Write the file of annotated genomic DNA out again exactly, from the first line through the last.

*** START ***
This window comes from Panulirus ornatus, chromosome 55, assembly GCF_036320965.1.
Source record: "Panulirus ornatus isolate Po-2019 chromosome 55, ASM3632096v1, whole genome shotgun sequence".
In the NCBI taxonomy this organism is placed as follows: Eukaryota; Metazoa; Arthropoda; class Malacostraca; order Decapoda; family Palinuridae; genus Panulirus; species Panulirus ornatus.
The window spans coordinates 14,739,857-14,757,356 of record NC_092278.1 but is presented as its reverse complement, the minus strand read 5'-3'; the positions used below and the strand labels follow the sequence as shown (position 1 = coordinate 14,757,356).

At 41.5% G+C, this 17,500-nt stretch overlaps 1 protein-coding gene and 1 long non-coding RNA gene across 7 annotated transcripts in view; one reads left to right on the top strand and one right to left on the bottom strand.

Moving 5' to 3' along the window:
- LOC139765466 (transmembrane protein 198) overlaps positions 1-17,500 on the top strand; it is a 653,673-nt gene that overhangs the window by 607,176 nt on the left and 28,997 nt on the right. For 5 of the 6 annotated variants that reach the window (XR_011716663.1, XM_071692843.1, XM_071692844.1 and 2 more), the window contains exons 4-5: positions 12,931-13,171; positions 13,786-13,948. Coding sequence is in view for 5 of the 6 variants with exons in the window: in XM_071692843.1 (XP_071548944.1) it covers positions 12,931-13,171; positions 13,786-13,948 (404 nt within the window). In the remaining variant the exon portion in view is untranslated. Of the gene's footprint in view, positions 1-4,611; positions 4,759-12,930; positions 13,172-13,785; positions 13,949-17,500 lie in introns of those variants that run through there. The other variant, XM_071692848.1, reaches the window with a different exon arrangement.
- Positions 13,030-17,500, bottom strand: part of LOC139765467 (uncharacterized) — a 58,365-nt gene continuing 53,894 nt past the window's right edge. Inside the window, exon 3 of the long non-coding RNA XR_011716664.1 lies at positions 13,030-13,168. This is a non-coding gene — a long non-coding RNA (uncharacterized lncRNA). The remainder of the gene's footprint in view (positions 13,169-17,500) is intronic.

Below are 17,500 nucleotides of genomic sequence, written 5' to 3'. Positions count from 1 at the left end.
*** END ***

This window comes from Panulirus ornatus, chromosome 55, assembly GCF_036320965.1.
Source record: "Panulirus ornatus isolate Po-2019 chromosome 55, ASM3632096v1, whole genome shotgun sequence".
In the NCBI taxonomy this organism is placed as follows: Eukaryota; Metazoa; Arthropoda; class Malacostraca; order Decapoda; family Palinuridae; genus Panulirus; species Panulirus ornatus.
The window spans coordinates 14,739,857-14,757,356 of record NC_092278.1 but is presented as its reverse complement, the minus strand read 5'-3'; the positions used below and the strand labels follow the sequence as shown (position 1 = coordinate 14,757,356).

At 41.5% G+C, this 17,500-nt stretch overlaps 1 protein-coding gene and 1 long non-coding RNA gene across 7 annotated transcripts in view; one reads left to right on the top strand and one right to left on the bottom strand.

Moving 5' to 3' along the window:
- LOC139765466 (transmembrane protein 198) overlaps positions 1-17,500 on the top strand; it is a 653,673-nt gene that overhangs the window by 607,176 nt on the left and 28,997 nt on the right. For 5 of the 6 annotated variants that reach the window (XR_011716663.1, XM_071692843.1, XM_071692844.1 and 2 more), the window contains exons 4-5: positions 12,931-13,171; positions 13,786-13,948. Coding sequence is in view for 5 of the 6 variants with exons in the window: in XM_071692843.1 (XP_071548944.1) it covers positions 12,931-13,171; positions 13,786-13,948 (404 nt within the window). In the remaining variant the exon portion in view is untranslated. Of the gene's footprint in view, positions 1-4,611; positions 4,759-12,930; positions 13,172-13,785; positions 13,949-17,500 lie in introns of those variants that run through there. The other variant, XM_071692848.1, reaches the window with a different exon arrangement.
- Positions 13,030-17,500, bottom strand: part of LOC139765467 (uncharacterized) — a 58,365-nt gene continuing 53,894 nt past the window's right edge. Inside the window, exon 3 of the long non-coding RNA XR_011716664.1 lies at positions 13,030-13,168. This is a non-coding gene — a long non-coding RNA (uncharacterized lncRNA). The remainder of the gene's footprint in view (positions 13,169-17,500) is intronic.

Below are 17,500 nucleotides of genomic sequence, written 5' to 3'. Positions count from 1 at the left end.